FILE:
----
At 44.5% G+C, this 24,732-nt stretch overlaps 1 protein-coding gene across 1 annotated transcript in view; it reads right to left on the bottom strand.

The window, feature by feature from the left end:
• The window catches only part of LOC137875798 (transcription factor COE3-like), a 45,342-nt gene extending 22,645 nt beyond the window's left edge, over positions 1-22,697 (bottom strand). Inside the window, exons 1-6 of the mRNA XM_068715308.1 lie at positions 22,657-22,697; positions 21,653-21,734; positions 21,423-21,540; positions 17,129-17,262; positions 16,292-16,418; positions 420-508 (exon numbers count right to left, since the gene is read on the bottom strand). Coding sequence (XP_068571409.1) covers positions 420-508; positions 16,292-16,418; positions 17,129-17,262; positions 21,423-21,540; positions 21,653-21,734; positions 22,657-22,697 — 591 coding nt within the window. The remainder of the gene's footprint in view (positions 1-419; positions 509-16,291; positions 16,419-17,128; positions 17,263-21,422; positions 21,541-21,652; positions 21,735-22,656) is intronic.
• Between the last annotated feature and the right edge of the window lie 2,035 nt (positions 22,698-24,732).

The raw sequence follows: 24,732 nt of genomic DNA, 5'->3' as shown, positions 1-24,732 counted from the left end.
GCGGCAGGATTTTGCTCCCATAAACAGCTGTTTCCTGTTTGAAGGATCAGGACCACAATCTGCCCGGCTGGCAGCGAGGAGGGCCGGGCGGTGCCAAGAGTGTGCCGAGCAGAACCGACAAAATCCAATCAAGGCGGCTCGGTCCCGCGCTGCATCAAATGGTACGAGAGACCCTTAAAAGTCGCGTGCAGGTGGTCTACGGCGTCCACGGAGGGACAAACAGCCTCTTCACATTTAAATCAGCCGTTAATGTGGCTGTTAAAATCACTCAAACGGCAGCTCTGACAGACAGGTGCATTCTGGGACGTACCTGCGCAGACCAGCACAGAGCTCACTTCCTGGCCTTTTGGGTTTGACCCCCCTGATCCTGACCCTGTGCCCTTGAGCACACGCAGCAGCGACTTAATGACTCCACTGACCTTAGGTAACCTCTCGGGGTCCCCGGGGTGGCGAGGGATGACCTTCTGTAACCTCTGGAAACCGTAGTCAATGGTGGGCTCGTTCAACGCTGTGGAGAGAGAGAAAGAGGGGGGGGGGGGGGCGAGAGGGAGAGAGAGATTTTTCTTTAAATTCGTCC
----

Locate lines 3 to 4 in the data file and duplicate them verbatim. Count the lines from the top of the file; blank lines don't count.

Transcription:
• The window catches only part of LOC137875798 (transcription factor COE3-like), a 45,342-nt gene extending 22,645 nt beyond the window's left edge, over positions 1-22,697 (bottom strand). Inside the window, exons 1-6 of the mRNA XM_068715308.1 lie at positions 22,657-22,697; positions 21,653-21,734; positions 21,423-21,540; positions 17,129-17,262; positions 16,292-16,418; positions 420-508 (exon numbers count right to left, since the gene is read on the bottom strand). Coding sequence (XP_068571409.1) covers positions 420-508; positions 16,292-16,418; positions 17,129-17,262; positions 21,423-21,540; positions 21,653-21,734; positions 22,657-22,697 — 591 coding nt within the window. The remainder of the gene's footprint in view (positions 1-419; positions 509-16,291; positions 16,419-17,128; positions 17,263-21,422; positions 21,541-21,652; positions 21,735-22,656) is intronic.
• Between the last annotated feature and the right edge of the window lie 2,035 nt (positions 22,698-24,732).